Lineup, Bullpen Moves Aren’t Working

Ryne Sandberg, Jeanmar GomezRyne Sandberg continues to mix and match his lineup and bullpen, hoping one day one of his combinations will work.

So far they have not.

The Lineup

Sandberg has tried 12 different lineups in 16 games, but the Phillies enter tonight’s series opener against the Braves averaging just 2.56 runs per game, which are the fewest in baseball. They are 30th in batting average with runners in scoring position (.176), 29th in on-base percentage (.270) and 28th in slugging percentage (.323). Sandberg has dropped Ryan Howard from fourth to seventh before moving him to fifth and sixth. Carlos Ruiz (zero home runs, one RBI this season) and Jeff Francoeur have hit cleanup since Howard’s demotion. In fact, if Francoeur hits cleanup tonight he will match Howard for the most appearances in the cleanup spot this season. (Raise your hand if you predicted that one.) Ben Revere has moved from first to eighth to second.  Grady Sizemore continues to start about half the team’s games, despite posting a .159 (17-for-107) batting average and .511 OPS since Aug. 8.

Domonic Brown is expected to return from the DL next week. Can the Phillies really keep both left-handed hitting outfielders?

Meanwhile, Chase Utley continues to hit third, despite having the third-lowest batting average (.120) in baseball.

In the end, it probably does not matter what the lineup is. But so far Sandberg has found none of his combinations working.

The Bullpen

Sandberg has made some curious moves in the bullpen in recent weeks. He employed Jake Diekman in a double-switch in the sixth inning April 15 in New York, but chose to have Diekman only pitch the sixth. Sandberg said he did not have Diekman start the seventh because he is the only left-hander in the bullpen and he had been pitching a lot lately. He said he wanted to save Diekman in case he needed him the following night. The problem is that he could have used him that night. Dustin McGowan replaced Diekman in the seventh and he allowed a solo homer to left-handed hitter Daniel Murphy, who was the first batter to hit in the inning. The Phillies lost, 6-5.

The Phillies lost the next night, 6-1, and Diekman was never needed.

That move is mentioned because of what happened in yesterday’s 9-1 loss. McGowan made a spot start, knowing he could pitch only three to four innings. He ran into trouble in the third, but the Phillies got nobody up in the bullpen. He then ran out of gas in the fourth, walking the bases loaded with one out. But the Phillies kept him in the game and he served up a two-run single to give the Marlins a 2-0 lead.

At that point the Phillies called in rookie Hector Neris to pitch in that high-leverage situation. Neris pitched one inning for the Phillies last season and just joined the Phillies this week. He promptly hit Marlins pitcher David Phelps with a pitch to reload the bases. Neris then allowed another single to allow two more runs to score to make it 4-0.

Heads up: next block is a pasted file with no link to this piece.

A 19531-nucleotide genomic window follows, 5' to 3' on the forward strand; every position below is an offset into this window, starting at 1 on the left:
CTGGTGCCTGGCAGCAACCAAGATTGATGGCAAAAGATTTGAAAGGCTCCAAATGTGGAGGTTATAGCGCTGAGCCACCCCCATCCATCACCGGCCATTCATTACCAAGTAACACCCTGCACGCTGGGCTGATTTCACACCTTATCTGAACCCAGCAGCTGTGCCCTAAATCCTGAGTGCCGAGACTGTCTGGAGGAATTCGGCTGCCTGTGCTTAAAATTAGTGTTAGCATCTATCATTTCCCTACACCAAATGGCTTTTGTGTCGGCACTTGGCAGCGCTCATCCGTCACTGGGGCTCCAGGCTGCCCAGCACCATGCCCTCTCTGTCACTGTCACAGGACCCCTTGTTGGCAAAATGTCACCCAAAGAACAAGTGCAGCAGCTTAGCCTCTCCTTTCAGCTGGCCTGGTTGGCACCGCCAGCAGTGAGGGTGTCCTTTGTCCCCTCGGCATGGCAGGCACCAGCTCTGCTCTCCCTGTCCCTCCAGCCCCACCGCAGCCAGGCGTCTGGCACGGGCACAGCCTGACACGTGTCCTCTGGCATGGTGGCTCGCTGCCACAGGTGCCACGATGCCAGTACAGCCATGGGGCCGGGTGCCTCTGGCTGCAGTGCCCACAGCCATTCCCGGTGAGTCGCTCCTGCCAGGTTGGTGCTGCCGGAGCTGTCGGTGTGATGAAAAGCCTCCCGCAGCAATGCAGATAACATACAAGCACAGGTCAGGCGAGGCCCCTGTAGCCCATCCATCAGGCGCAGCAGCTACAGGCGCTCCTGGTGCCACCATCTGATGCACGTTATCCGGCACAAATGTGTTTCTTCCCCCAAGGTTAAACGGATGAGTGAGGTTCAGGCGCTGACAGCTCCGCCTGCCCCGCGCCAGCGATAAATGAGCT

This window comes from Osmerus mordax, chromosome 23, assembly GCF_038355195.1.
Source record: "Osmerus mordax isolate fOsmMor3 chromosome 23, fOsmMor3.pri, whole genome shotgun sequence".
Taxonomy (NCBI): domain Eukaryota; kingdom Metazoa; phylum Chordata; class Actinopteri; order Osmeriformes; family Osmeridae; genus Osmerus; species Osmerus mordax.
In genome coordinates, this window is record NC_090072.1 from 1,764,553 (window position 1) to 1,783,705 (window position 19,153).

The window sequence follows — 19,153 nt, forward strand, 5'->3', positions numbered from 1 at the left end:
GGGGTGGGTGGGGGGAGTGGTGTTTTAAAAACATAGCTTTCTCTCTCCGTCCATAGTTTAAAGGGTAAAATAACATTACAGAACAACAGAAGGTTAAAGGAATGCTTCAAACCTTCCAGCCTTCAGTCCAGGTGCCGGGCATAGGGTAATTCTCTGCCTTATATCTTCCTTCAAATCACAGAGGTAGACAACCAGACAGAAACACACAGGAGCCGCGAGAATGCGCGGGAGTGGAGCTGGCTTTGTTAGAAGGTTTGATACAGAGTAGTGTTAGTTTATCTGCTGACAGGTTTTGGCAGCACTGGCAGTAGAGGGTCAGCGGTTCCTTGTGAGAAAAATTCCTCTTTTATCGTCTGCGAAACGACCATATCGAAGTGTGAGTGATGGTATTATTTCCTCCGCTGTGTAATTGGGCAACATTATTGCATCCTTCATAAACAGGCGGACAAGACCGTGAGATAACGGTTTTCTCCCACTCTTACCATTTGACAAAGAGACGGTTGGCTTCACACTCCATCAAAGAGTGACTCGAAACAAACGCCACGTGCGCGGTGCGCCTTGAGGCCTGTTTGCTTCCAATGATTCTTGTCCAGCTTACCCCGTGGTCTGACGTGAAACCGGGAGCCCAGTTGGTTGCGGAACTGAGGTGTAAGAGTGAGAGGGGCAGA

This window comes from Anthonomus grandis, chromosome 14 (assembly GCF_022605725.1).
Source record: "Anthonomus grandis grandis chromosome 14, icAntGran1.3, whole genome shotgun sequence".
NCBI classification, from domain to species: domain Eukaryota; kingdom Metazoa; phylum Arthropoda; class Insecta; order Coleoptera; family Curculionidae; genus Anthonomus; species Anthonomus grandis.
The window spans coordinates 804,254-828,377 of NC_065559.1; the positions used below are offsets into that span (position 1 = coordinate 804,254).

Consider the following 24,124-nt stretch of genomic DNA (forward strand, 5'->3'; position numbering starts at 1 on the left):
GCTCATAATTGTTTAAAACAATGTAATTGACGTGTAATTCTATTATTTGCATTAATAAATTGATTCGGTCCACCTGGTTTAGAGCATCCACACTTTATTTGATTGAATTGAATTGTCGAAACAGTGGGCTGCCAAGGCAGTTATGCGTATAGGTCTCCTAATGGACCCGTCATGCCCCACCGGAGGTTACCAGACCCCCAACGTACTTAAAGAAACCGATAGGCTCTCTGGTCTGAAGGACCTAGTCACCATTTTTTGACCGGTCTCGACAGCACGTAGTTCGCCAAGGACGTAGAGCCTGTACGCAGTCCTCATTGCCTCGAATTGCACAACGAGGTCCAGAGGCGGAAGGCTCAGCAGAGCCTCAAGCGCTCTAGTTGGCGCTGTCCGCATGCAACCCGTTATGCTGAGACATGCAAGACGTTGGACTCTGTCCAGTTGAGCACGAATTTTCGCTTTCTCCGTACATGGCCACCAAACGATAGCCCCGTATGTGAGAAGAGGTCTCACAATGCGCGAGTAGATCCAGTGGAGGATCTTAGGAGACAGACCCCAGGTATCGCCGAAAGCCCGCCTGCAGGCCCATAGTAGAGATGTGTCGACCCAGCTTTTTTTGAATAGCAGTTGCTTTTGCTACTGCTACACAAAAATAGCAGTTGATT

The game snowballed from there.

Then, interestingly, Diekman pitched the eighth inning despite having pitched Wednesday and the team trailing 8-0. His appearance stood out because of what Sandberg said last week: it’s important to conserve Diekman because he is the only left-hander in the bullpen. Meanwhile, Jeanmar Gomez, who the team touted as its long man, did not pitch until the ninth.

Gomez could have pitched the final two innings. He also could have tried to clean up McGowan’s mess in the fourth and give the Phillies a couple more innings from there. But Sandberg said he wanted to save his long man for Friday, in case he is needed. Of course, Aaron Harang pitches tonight and he has been the team’s most effective starter through three weeks.

That is twice Sandberg has said he did not use a reliever because he wanted him available for a potential scenario the next day.

“He still remains a length guy for tomorrow,” Sandberg said about Gomez. “To preserve that and have him be our length guy, that’s where he really comes into play for us.”

Perhaps Sandberg has such little faith in the offense’s ability to score that once the Phillies are down a couple runs he figures he might as well prepare for the next day’s game. But managing for the next day and not the game at hand certainly is different. It might not make a difference with this team, but it is worth noting.

3 Comments

Welcome to the cellar. Kinda musty and damp down here, isn’t it? Not very comfortable and it smells like defeat. Guess we are aiming for 60 wins this year, sounds like a good goal. Hard to believe, Harry.

While I don’t think Ryne is any better or worse than Charlie when it comes to strategy or handling pitchers, simple fact is nobody can manage this crew to success. NOBODY. So let’s blow this mess up now. Trade Pap and Cole for whatever , cut Ryan, Utley, Sizemore, Brown; release or restock Lehigh Valley with the Class A bench players and most of the ‘never will be’ suspects on the pitching staff and bring up the kids (keep Ruiz to handle the young staff). As a fan, and former season ticket holder, I could care less about their time of service clock, we will have the big Comcast contract to cushion the blow in coming years. And needless to say, dump Amaro right now, let Gillick run things. Goodbye at the end of the year to the useless talent evaluators and senior advisors who really believe there is a “Phillies Way”, cause it ain’t working and obviously flawed. This roster of players is unwatchable even on TV. I would return to CBP (and even TV) to watch young players struggle and mature. Can’t be any worse than this drek.

Why aren’t they playing Darin Ruf? Given enough at bats he will produce.

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